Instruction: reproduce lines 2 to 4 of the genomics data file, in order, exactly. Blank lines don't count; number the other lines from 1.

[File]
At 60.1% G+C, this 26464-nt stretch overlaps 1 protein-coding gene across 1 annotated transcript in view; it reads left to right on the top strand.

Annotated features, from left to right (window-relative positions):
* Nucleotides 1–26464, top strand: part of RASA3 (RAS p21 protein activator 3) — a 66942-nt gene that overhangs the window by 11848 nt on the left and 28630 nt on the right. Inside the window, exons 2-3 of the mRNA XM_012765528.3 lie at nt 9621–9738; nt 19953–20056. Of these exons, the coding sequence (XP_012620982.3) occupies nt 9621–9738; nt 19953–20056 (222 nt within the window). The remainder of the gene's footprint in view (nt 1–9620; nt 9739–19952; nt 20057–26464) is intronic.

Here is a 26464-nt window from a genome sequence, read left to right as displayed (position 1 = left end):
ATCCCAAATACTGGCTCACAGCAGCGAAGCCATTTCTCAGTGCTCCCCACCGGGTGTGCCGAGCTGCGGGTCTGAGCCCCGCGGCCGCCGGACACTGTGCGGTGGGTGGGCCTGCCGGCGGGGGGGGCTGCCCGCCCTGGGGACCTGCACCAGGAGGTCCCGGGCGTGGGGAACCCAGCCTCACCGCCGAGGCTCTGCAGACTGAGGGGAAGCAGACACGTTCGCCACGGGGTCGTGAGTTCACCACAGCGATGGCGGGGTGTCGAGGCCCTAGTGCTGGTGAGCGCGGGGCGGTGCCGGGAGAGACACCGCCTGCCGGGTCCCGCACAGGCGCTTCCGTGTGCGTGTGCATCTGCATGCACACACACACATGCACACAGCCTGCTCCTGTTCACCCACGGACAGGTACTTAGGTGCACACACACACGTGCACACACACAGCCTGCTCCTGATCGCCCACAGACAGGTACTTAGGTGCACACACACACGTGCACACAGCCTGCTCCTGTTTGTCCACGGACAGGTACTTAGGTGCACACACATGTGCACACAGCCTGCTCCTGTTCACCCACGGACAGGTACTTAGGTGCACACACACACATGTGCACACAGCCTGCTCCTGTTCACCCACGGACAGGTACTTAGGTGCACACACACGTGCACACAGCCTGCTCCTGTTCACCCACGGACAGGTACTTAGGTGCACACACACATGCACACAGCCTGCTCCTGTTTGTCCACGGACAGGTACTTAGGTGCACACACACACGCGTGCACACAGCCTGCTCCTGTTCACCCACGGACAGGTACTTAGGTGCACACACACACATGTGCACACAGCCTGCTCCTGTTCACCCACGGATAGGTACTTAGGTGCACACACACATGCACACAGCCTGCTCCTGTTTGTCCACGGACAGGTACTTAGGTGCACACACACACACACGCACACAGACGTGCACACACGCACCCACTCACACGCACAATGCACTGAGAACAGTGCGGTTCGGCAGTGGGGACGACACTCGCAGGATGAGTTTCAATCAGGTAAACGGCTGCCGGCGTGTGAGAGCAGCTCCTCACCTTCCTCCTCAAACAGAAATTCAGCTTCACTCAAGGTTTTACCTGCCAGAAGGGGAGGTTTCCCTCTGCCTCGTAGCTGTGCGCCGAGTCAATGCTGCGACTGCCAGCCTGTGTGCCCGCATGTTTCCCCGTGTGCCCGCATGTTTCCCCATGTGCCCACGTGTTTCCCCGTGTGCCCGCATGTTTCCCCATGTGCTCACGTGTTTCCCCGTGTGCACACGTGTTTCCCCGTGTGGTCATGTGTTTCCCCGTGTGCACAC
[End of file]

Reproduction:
Annotated features, from left to right (window-relative positions):
* Nucleotides 1–26464, top strand: part of RASA3 (RAS p21 protein activator 3) — a 66942-nt gene that overhangs the window by 11848 nt on the left and 28630 nt on the right. Inside the window, exons 2-3 of the mRNA XM_012765528.3 lie at nt 9621–9738; nt 19953–20056. Of these exons, the coding sequence (XP_012620982.3) occupies nt 9621–9738; nt 19953–20056 (222 nt within the window). The remainder of the gene's footprint in view (nt 1–9620; nt 9739–19952; nt 20057–26464) is intronic.

Here is a 26464-nt window from a genome sequence, read left to right as displayed (position 1 = left end):